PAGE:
Mitigation of global climate change – that is, the reduction of greenhouse gas emissions or the increase of carbon sequestration – is no priority of the rural poor. Nevertheless, the analysis with the Climate Proofing Tool indicates that the projects net greenhouse effect is slightly positive. The increased sequestration of carbon in soils and biomass through soil conservation and reforestation measures – though small – outweighs the emissions from cars and buildings, as the main greenhouse gas sources in the project. So far there exists no mitigation project eligible to trade carbon credits on the international markets in Haiti. Therefore, there is little potential for commercializing the mitigation aspects of development projects to date. In the near future, however, new funding schemes for mitigating emissions from deforestation will be developed, and the aspect of mitigation in community-level development projects could become much more important.
Workshop in Jérémie
The climate change workshop for partners in Jérémie took place in December 2009. The numerous participants attending the workshop come from various organizations and development agencies. Coordinators of projects supported by Bread for all and HEKS participated along with various local experts from development agencies active in the region to former members of the government.
The climate change workshop aims at providing basic information on climate change, at sensitizing the participants, at supporting project revisions or new projects that take climate change into account, and it aims at stimulating cooperation and discussion among the various groups of actors. Various presentations on the different topics relevant in the climate change/development context have been held by local experts whenever possible or else by the climate change consultant of Bread for all. These presentations provide the basics on climate change, its causes and effects both at the global and regional scale, adaptation to climate change and disaster risk management, mitigation of climate change, and national and international climate politics. In a series of exercises, the participants learn to analyze a development project with the Climate Proofing Tool of HEKS and Bread for all. These exercises culminate in a draft project proposal for a climate-related development project in the participants’ region of origin. In addition, the participants have been given the possibility to apply what they have learned so far during a visit of a conservation and resource management project on the third day of the workshop.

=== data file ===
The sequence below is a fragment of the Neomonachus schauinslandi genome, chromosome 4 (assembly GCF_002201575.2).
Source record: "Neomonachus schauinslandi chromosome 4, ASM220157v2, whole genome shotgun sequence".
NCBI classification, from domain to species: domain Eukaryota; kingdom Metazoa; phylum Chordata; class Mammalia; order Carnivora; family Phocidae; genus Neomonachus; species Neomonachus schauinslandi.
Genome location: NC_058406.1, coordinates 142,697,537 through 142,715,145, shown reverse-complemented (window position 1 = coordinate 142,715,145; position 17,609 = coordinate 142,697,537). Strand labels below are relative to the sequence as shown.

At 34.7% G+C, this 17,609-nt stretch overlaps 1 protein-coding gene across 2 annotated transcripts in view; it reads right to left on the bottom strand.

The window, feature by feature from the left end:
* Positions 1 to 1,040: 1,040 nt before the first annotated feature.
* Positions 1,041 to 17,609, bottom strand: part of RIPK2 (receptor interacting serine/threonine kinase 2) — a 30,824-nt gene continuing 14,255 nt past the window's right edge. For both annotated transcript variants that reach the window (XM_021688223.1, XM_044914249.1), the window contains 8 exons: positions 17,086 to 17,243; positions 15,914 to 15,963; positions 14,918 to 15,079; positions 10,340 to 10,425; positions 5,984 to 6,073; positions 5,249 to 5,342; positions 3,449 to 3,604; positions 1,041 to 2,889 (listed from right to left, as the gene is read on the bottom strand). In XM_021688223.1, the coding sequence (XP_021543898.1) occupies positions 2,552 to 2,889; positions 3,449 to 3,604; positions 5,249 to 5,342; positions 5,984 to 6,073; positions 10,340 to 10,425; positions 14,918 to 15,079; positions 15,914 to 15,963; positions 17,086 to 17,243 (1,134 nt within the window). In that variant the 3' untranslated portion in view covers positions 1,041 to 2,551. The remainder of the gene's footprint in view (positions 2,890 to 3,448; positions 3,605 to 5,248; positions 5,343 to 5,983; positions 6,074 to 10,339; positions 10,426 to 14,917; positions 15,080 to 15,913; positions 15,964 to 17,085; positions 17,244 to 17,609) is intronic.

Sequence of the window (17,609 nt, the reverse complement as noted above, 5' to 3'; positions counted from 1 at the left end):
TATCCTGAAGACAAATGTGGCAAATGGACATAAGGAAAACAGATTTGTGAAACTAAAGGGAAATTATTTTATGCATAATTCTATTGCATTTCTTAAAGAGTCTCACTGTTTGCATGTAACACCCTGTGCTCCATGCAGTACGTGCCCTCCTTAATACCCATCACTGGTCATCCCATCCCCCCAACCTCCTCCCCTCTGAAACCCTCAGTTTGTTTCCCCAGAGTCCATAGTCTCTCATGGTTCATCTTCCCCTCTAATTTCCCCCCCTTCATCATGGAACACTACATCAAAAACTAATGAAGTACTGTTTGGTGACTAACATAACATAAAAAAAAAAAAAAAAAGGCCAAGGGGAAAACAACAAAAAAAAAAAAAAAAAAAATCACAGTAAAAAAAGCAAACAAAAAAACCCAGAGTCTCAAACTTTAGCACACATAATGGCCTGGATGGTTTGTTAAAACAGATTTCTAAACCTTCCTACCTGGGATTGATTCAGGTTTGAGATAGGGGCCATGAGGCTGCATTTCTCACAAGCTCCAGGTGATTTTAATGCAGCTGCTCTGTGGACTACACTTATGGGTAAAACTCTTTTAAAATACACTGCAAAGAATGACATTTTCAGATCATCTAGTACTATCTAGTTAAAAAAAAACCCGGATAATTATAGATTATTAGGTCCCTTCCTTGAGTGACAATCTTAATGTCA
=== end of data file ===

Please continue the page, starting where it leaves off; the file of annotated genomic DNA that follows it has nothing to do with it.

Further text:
The participants appreciated the stimulating introduction into the topic of climate change and the training on the Climate Proofing Tool. As in the other workshops held so far, the participants complained about the packed schedule. Furthermore, the translation of the contents to the local language Creole has been insufficient according to some of the participants.
«I was not aware of how many issues are threatening our environment. Now that I learned it, I will do my best to tackle climate change and pass on the information.» Workshop participant, Jérémie
This article is available in french Les Stratégies de gestion économique d’un projet agricole en Haiti comme moyen d’adaptation au changement climatique
For further information: Marion Künzler / Bread for all, In charge of the « Climate » workshops: firstname.lastname@example.org